Let me begin by saying that I welcome the hon. Gentleman giving us a chance to discuss these measures. He has also mentioned the police national computer, about which we will provide an update in due course; I can give him that reassurance.
There has been a comprehensive strategy across Government, and it dates back to
This is a comprehensive approach and strategy. It is important to note that throughout, when it comes to coronavirus and measures at the border that involve other Departments, the measures set out have naturally come with logistical and operational challenges. I take this opportunity to thank our operational partners—our airports, in particular, and Border Force, which has been on the frontline day in and day out, checking passengers. I mentioned earlier the number of checks, and Border Force is now checking 100% of passengers arriving in the UK. We have the isolation assurance service, which is increasing the number of checks to 5,000 a day. The National Police Chiefs’ Council is already surging capacity to provide those checks.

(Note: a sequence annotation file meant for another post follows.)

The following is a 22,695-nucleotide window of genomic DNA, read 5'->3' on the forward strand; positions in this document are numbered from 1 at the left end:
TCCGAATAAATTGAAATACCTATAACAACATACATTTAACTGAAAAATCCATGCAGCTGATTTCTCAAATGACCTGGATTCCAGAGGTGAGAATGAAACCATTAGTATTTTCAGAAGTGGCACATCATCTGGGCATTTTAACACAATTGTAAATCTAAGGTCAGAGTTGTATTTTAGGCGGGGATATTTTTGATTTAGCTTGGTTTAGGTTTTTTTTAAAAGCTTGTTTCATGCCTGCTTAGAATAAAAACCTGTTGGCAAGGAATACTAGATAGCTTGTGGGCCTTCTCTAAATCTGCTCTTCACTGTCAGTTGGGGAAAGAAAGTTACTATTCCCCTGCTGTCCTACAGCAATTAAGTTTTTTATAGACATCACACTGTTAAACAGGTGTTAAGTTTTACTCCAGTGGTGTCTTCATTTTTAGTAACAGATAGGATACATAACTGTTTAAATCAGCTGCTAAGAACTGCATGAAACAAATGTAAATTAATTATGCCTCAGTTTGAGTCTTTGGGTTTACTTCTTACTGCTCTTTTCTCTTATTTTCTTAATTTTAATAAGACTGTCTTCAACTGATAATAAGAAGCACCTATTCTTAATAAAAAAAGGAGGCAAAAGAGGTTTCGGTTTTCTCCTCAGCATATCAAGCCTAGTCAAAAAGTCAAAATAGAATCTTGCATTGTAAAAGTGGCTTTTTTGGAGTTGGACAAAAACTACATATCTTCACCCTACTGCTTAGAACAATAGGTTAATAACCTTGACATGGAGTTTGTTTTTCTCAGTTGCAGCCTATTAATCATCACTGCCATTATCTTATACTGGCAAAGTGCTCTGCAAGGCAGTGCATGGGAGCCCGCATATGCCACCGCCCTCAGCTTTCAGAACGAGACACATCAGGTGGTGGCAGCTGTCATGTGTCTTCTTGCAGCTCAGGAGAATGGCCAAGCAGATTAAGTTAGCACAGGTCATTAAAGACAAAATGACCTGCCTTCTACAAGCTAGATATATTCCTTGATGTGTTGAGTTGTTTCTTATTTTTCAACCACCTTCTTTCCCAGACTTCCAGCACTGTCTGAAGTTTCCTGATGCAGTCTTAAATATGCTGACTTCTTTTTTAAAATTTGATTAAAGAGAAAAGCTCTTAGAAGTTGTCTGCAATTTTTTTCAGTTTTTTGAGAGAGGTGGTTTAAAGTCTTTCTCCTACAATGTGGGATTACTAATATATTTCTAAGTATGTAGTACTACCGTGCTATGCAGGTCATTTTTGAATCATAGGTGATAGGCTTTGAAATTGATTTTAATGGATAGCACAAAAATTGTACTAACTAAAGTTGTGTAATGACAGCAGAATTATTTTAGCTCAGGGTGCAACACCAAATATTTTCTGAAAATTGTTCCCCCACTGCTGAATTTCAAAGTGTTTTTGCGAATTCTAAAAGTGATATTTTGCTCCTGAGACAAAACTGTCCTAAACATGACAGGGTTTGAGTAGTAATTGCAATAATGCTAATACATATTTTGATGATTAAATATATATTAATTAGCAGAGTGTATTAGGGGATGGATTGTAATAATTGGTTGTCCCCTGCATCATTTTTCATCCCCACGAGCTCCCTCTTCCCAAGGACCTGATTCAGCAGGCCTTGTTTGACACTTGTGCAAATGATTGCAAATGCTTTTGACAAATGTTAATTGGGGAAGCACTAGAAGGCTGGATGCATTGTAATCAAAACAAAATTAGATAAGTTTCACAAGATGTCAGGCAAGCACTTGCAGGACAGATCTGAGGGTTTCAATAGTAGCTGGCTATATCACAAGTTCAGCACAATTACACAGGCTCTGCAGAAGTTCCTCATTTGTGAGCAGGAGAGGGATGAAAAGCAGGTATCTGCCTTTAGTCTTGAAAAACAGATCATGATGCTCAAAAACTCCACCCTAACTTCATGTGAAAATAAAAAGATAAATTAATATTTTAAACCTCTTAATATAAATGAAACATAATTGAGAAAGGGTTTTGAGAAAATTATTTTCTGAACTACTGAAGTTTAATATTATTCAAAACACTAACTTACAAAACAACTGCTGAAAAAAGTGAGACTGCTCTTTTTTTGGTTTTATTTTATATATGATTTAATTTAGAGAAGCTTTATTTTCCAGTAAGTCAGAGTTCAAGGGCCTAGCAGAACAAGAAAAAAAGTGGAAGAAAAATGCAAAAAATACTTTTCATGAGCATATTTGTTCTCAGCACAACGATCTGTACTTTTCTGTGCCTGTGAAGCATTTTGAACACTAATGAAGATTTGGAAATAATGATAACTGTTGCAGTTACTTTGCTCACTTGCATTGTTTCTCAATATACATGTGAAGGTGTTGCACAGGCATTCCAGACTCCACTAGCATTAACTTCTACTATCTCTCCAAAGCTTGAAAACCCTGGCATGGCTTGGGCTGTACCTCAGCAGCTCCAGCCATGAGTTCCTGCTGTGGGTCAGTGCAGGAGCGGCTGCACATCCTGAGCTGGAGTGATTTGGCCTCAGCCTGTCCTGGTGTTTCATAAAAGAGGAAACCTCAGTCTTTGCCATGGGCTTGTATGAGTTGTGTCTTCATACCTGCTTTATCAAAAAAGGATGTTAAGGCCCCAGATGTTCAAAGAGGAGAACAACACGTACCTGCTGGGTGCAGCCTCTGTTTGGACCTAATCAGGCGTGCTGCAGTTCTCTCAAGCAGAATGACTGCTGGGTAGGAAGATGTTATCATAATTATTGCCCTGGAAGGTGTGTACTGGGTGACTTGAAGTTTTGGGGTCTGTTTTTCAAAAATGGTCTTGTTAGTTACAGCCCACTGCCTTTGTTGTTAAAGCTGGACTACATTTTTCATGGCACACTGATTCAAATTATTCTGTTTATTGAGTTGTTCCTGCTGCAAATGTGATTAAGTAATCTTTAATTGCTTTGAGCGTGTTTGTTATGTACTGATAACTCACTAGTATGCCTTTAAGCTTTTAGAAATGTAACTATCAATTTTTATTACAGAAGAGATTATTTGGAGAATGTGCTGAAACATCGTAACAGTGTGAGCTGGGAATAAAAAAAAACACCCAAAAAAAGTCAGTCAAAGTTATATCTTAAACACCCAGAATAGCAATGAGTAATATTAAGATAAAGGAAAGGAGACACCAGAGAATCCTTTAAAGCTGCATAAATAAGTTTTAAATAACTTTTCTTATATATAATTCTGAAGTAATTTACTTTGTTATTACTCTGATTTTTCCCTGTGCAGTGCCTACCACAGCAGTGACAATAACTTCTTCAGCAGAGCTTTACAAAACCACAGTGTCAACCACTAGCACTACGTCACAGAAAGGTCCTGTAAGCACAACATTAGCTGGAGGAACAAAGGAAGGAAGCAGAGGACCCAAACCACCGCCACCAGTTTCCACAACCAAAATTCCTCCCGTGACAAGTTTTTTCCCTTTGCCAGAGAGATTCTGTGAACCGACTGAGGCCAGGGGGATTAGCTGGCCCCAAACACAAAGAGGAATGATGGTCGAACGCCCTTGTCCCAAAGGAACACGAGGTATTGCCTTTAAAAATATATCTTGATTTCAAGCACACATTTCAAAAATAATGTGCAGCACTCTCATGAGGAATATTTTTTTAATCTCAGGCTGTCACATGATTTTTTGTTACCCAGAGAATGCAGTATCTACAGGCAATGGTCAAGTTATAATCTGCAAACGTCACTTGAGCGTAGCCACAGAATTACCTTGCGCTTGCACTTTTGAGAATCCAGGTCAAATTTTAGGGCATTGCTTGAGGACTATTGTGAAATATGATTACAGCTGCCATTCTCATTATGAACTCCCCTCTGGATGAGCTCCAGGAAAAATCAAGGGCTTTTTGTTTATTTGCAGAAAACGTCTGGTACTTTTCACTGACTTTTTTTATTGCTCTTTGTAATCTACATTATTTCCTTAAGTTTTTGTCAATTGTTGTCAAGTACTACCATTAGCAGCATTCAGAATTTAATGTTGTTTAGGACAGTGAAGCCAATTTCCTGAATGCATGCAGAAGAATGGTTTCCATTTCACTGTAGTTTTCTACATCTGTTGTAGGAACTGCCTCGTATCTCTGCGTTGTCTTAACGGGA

The hon. Gentleman has referred to newspaper reports and speculation. It would be wrong of me to speculate about any measures that are not in place right now, as policy is being developed. He spoke about quarantining, and he claims that the Labour party has been calling for tougher restrictions. If I may say so, his party should reflect on its position. In August last year, the hon. Gentleman himself called quarantine “a blunt tool”. In July, the shadow Transport Secretary, Jim McMahon, said that quarantine measures should be “lessened”. In June last year, the Leader of the Opposition also said that the system was “a blunt instrument”.
Measures are always under review, and it is right that the Government review all measures. As I have said, we have a world-leading vaccination programme. We are proud of that programme, and the Government will do everything that they can to protect that vaccine from new strains of the virus.